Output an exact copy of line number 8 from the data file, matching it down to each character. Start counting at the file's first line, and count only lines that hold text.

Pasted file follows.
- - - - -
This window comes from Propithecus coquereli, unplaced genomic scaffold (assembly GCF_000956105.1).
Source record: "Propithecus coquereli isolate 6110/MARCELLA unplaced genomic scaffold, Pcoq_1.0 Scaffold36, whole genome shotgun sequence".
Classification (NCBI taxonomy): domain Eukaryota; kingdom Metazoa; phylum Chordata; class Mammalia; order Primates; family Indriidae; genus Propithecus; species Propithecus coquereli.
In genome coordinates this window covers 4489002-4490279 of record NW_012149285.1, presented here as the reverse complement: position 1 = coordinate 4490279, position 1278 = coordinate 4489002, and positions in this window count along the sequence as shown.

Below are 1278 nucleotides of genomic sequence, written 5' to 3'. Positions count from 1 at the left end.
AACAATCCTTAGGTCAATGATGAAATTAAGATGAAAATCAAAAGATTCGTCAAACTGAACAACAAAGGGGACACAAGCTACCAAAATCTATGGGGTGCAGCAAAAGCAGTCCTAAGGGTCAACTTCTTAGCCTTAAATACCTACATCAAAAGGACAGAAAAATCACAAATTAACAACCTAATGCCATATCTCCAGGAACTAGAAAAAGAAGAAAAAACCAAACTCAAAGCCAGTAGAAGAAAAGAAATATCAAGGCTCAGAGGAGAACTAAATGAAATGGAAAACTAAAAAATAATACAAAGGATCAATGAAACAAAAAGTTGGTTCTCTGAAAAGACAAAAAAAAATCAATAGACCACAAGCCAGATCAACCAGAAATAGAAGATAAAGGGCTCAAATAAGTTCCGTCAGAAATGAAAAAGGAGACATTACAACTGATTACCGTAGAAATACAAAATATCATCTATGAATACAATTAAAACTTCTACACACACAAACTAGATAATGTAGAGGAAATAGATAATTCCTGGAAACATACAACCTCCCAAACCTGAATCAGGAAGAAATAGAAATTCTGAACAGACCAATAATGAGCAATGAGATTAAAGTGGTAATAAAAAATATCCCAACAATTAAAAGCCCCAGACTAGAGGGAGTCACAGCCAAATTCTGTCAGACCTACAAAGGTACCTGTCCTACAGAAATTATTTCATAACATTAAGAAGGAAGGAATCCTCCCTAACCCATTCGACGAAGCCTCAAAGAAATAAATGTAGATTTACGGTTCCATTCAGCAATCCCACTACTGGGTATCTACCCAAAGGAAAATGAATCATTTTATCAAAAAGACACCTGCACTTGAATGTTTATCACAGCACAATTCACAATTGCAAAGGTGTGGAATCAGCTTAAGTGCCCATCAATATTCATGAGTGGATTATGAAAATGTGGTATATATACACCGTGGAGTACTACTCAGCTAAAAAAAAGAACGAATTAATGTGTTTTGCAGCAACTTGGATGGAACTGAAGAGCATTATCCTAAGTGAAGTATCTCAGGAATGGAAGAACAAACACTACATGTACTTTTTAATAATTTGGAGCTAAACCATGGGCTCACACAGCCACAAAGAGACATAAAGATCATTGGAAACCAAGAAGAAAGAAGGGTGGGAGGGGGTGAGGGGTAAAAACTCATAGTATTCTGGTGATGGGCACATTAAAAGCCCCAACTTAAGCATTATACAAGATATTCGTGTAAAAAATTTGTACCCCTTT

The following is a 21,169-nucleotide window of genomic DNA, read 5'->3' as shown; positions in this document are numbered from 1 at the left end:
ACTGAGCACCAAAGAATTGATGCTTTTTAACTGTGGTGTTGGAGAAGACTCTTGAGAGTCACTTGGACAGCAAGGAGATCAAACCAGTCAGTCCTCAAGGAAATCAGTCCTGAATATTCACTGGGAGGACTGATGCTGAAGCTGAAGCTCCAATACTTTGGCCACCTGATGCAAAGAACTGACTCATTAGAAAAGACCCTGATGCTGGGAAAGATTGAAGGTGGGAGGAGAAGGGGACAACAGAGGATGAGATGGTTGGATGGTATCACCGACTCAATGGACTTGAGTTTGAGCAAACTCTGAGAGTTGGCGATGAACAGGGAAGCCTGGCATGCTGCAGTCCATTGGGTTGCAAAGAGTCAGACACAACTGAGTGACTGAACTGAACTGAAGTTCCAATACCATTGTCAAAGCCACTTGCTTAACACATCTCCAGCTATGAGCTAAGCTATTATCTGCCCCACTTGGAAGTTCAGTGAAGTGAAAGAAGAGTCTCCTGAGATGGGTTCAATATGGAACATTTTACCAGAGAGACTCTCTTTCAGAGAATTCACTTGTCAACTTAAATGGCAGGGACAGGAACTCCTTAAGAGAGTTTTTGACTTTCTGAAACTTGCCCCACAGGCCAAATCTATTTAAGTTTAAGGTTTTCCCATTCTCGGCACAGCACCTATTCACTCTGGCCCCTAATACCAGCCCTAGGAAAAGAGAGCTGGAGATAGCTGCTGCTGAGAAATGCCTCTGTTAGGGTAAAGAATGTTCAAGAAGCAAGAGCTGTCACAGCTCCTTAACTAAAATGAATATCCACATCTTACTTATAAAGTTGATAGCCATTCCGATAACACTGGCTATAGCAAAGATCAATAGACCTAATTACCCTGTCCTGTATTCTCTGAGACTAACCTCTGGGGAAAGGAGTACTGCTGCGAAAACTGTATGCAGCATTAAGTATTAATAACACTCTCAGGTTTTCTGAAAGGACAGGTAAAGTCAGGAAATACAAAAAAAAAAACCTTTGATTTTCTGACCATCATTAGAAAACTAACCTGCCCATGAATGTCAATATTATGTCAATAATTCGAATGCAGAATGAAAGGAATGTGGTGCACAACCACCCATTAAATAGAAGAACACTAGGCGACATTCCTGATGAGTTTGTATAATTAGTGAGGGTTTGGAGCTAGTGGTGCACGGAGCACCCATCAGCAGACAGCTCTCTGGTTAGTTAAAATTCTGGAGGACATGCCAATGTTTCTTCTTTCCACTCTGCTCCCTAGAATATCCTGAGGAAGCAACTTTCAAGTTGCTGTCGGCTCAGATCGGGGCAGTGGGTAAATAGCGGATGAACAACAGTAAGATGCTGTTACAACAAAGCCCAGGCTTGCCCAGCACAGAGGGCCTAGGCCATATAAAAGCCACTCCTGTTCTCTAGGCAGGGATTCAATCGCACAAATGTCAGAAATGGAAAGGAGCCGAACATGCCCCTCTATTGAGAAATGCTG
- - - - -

ACTGAGCACCAAAGAATTGATGCTTTTTAACTGTGGTGTTGGAGAAGACTCTTGAGAGTCACTTGGACAGCAAGGAGATCAAACCAGTCAGTCCTCAAGGAAATCAGTCCTGAATATTCACTGGGAGGACTGATGCTGAAGCTGAAGCTCCAATACTTTGGCCACCTGATGCAAAGAACTGACTCATTAGAAAAGACCCTGATGCTGGGAAAGATTGAAGGTGGGAGGAGAAGGGGACAACAGAGGATGAGATGGTTGGATGGTATCACCGACTCAATGGACTTGAGTTTGAGCAAACTCTGAGAGTTGGCGATGAACAGGGAAGCCTGGCATGCTGCAGTCCATTGGGTTGCAAAGAGTCAGACACAACTGAGTGACTGAACTGAACTGAAGTTCCAATACCATTGTCAAAGCCACTTGCTTAACACATCTCCAGCTATGAGCTAAGCTATTATCTGCCCCACTTGGAAGTTCAGTGAAGTGAAAGAAGAGTCTCCTGAGATGGGTTCAATATGGAACATTTTACCAGAGAGACTCTCTTTCAGAGAATTCACTTGTCAACTTAAATGGCAGGGACAGGAACTCCTTAAGAGAGTTTTTGACTTTCTGAAACTTGCCCCACAGGCCAAATCTATTTAAGTTTAAGGTTTTCCCATTCTCGGCACAGCACCTATTCACTCTGGCCCCTAATACCAGCCCTAGGAAAAGAGAGCTGGAGATAGCTGCTGCTGAGAAATGCCTCTGTTAGGGTAAAGAATGTTCAAGAAGCAAGAGCTGTCACAGCTCCTTAACTAAAATGAATATCCACATCTTACTTATAAAGTTGATAGCCATTCCGATAACACTGGCTATAGCAAAGATCAATAGACCTAATTACCCTGTCCTGTATTCTCTGAGACTAACCTCTGGGGAAAGGAGTACTGCTGCGAAAACTGTATGCAGCATTAAGTATTAATAACACTCTCAGGTTTTCTGAAAGGACAGGTAAAGTCAGGAAATACAAAAAAAAAAACCTTTGATTTTCTGACCATCATTAGAAAACTAACCTGCCCATGAATGTCAATATTATGTCAATAATTCGAATGCAGAATGAAAGGAATGTGGTGCACAACCACCCATTAAATAGAAGAACACTAGGCGACATTCCTGATGAGTTTGTATAATTAGTGAGGGTTTGGAGCTAGTGGTGCACGGAGCACCCATCAGCAGACAGCTCTCTGGTTAGTTAAAATTCTGGAGGACATGCCAATGTTTCTTCTTTCCACTCTGCTCCCTAGAATATCCTGAGGAAGCAACTTTCAAGTTGCTGTCGGCTCAGATCGGGGCAGTGGGTAAATAGCGGATGAACAACAGTAAGATGCTGTTACAACAAAGCCCAGGCTTGCCCAGCACAGAGGGCCTAGGCCATATAAAAGCCACTCCTGTTCTCTAGGCAGGGATTCAATCGCACAAATGTCAGAAATGGAAAGGAGCCGAACATGCCCCTCTATTGAGAAATGCTG